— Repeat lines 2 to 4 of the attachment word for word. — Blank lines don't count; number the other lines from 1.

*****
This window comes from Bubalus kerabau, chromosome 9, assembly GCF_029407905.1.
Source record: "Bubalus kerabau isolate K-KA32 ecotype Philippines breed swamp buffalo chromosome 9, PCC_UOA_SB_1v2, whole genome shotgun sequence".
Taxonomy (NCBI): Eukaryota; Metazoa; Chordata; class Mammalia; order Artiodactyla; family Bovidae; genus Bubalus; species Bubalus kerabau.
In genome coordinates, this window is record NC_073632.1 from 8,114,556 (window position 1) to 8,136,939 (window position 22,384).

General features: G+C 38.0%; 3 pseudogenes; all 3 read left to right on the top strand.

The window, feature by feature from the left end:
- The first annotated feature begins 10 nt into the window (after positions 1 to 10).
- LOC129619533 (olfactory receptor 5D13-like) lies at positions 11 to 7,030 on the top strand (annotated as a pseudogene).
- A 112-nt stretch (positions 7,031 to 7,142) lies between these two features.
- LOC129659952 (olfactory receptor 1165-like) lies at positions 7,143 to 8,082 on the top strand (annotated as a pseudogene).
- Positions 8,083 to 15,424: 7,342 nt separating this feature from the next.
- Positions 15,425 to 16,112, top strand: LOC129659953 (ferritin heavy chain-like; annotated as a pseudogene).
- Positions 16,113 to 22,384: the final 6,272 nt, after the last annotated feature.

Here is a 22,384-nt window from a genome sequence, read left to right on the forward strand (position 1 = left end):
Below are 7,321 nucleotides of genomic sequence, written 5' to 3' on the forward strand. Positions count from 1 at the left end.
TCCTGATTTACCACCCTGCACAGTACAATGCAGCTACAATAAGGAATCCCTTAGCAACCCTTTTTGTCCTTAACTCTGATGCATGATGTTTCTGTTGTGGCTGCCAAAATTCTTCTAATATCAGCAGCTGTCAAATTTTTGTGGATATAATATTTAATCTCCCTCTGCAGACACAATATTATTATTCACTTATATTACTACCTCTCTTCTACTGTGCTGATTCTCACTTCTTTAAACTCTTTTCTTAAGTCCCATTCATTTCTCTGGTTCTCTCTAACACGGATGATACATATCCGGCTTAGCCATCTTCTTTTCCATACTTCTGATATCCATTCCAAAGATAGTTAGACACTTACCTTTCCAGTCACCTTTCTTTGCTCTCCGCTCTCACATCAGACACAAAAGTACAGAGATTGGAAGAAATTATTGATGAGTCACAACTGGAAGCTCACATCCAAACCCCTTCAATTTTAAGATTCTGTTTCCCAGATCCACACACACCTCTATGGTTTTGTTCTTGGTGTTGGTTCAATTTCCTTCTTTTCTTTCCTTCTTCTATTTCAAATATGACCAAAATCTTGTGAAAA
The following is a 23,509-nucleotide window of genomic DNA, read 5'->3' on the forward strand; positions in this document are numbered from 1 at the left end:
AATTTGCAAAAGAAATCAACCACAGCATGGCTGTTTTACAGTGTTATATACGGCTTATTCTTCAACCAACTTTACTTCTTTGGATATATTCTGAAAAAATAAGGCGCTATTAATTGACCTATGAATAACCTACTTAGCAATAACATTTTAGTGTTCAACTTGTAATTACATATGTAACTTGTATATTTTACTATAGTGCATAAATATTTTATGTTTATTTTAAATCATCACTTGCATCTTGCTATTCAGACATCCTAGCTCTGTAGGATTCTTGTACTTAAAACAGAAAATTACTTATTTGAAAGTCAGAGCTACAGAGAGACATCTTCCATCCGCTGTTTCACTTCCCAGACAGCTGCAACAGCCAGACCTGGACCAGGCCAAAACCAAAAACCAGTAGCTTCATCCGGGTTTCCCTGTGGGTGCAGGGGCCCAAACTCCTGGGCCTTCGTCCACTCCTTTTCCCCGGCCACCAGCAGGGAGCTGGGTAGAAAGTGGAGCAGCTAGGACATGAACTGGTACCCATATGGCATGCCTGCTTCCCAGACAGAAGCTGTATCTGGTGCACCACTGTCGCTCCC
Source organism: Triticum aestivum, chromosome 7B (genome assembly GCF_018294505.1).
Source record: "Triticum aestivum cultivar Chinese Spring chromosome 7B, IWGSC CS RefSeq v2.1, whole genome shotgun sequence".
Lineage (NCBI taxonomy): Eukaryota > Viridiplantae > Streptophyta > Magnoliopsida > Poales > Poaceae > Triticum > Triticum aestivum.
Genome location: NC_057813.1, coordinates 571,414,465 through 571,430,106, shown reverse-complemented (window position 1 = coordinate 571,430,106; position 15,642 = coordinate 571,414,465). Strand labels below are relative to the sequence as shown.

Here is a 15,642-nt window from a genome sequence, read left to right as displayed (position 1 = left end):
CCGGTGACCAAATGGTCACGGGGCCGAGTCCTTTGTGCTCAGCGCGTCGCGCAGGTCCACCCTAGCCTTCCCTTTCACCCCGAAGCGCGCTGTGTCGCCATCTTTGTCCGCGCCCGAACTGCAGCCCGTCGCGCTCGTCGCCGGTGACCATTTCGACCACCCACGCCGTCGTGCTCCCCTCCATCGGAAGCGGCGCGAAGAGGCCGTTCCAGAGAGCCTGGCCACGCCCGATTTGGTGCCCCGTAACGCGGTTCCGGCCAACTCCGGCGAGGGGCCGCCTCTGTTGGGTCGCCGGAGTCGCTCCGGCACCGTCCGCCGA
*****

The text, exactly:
Source record: "Bubalus kerabau isolate K-KA32 ecotype Philippines breed swamp buffalo chromosome 9, PCC_UOA_SB_1v2, whole genome shotgun sequence".
Taxonomy (NCBI): Eukaryota; Metazoa; Chordata; class Mammalia; order Artiodactyla; family Bovidae; genus Bubalus; species Bubalus kerabau.
In genome coordinates, this window is record NC_073632.1 from 8,114,556 (window position 1) to 8,136,939 (window position 22,384).